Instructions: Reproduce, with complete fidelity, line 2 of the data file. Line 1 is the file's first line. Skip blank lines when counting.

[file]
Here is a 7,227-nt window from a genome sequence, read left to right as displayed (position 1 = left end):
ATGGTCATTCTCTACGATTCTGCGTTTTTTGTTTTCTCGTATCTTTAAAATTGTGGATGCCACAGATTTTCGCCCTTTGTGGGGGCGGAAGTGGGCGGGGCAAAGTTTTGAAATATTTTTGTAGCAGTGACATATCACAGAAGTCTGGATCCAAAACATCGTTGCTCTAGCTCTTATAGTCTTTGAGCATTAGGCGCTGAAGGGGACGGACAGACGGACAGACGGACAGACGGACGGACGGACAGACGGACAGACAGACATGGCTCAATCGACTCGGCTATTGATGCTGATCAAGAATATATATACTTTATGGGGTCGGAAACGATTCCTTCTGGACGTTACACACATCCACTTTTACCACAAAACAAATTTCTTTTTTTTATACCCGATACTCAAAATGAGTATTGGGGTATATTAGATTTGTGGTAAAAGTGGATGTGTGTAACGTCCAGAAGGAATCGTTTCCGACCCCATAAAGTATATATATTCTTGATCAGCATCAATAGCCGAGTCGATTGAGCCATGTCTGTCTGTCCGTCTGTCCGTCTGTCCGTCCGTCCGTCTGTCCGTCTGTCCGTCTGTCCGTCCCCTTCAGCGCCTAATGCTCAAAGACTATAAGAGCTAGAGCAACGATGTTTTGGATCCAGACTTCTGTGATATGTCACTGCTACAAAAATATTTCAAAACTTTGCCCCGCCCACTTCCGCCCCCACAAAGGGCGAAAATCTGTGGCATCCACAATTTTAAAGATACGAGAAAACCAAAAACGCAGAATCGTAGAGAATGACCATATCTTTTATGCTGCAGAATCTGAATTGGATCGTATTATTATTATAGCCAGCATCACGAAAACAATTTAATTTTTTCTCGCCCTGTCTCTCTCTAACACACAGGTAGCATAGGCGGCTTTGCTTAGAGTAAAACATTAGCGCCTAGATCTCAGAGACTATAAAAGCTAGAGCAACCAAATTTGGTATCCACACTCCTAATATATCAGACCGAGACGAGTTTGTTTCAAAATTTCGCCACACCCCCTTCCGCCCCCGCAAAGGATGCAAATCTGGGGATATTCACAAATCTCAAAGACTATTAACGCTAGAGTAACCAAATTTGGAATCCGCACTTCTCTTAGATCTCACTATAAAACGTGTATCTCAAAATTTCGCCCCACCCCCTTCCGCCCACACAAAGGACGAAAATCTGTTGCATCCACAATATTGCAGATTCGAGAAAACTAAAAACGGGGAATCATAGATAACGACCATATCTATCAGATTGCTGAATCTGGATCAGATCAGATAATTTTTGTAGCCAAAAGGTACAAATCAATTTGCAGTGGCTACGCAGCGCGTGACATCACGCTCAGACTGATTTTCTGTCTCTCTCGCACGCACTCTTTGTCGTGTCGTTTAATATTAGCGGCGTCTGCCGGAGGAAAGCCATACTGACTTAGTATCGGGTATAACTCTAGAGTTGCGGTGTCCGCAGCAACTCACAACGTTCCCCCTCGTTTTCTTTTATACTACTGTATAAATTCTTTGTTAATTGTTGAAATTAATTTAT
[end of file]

ATGGTCATTCTCTACGATTCTGCGTTTTTTGTTTTCTCGTATCTTTAAAATTGTGGATGCCACAGATTTTCGCCCTTTGTGGGGGCGGAAGTGGGCGGGGCAAAGTTTTGAAATATTTTTGTAGCAGTGACATATCACAGAAGTCTGGATCCAAAACATCGTTGCTCTAGCTCTTATAGTCTTTGAGCATTAGGCGCTGAAGGGGACGGACAGACGGACAGACGGACAGACGGACGGACGGACAGACGGACAGACAGACATGGCTCAATCGACTCGGCTATTGATGCTGATCAAGAATATATATACTTTATGGGGTCGGAAACGATTCCTTCTGGACGTTACACACATCCACTTTTACCACAAAACAAATTTCTTTTTTTTATACCCGATACTCAAAATGAGTATTGGGGTATATTAGATTTGTGGTAAAAGTGGATGTGTGTAACGTCCAGAAGGAATCGTTTCCGACCCCATAAAGTATATATATTCTTGATCAGCATCAATAGCCGAGTCGATTGAGCCATGTCTGTCTGTCCGTCTGTCCGTCTGTCCGTCCGTCCGTCTGTCCGTCTGTCCGTCTGTCCGTCCCCTTCAGCGCCTAATGCTCAAAGACTATAAGAGCTAGAGCAACGATGTTTTGGATCCAGACTTCTGTGATATGTCACTGCTACAAAAATATTTCAAAACTTTGCCCCGCCCACTTCCGCCCCCACAAAGGGCGAAAATCTGTGGCATCCACAATTTTAAAGATACGAGAAAACCAAAAACGCAGAATCGTAGAGAATGACCATATCTTTTATGCTGCAGAATCTGAATTGGATCGTATTATTATTATAGCCAGCATCACGAAAACAATTTAATTTTTTCTCGCCCTGTCTCTCTCTAACACACAGGTAGCATAGGCGGCTTTGCTTAGAGTAAAACATTAGCGCCTAGATCTCAGAGACTATAAAAGCTAGAGCAACCAAATTTGGTATCCACACTCCTAATATATCAGACCGAGACGAGTTTGTTTCAAAATTTCGCCACACCCCCTTCCGCCCCCGCAAAGGATGCAAATCTGGGGATATTCACAAATCTCAAAGACTATTAACGCTAGAGTAACCAAATTTGGAATCCGCACTTCTCTTAGATCTCACTATAAAACGTGTATCTCAAAATTTCGCCCCACCCCCTTCCGCCCACACAAAGGACGAAAATCTGTTGCATCCACAATATTGCAGATTCGAGAAAACTAAAAACGGGGAATCATAGATAACGACCATATCTATCAGATTGCTGAATCTGGATCAGATCAGATAATTTTTGTAGCCAAAAGGTACAAATCAATTTGCAGTGGCTACGCAGCGCGTGACATCACGCTCAGACTGATTTTCTGTCTCTCTCGCACGCACTCTTTGTCGTGTCGTTTAATATTAGCGGCGTCTGCCGGAGGAAAGCCATACTGACTTAGTATCGGGTATAACTCTAGAGTTGCGGTGTCCGCAGCAACTCACAACGTTCCCCCTCGTTTTCTTTTATACTACTGTATAAATTCTTTGTTAATTGTTGAAATTAATTTAT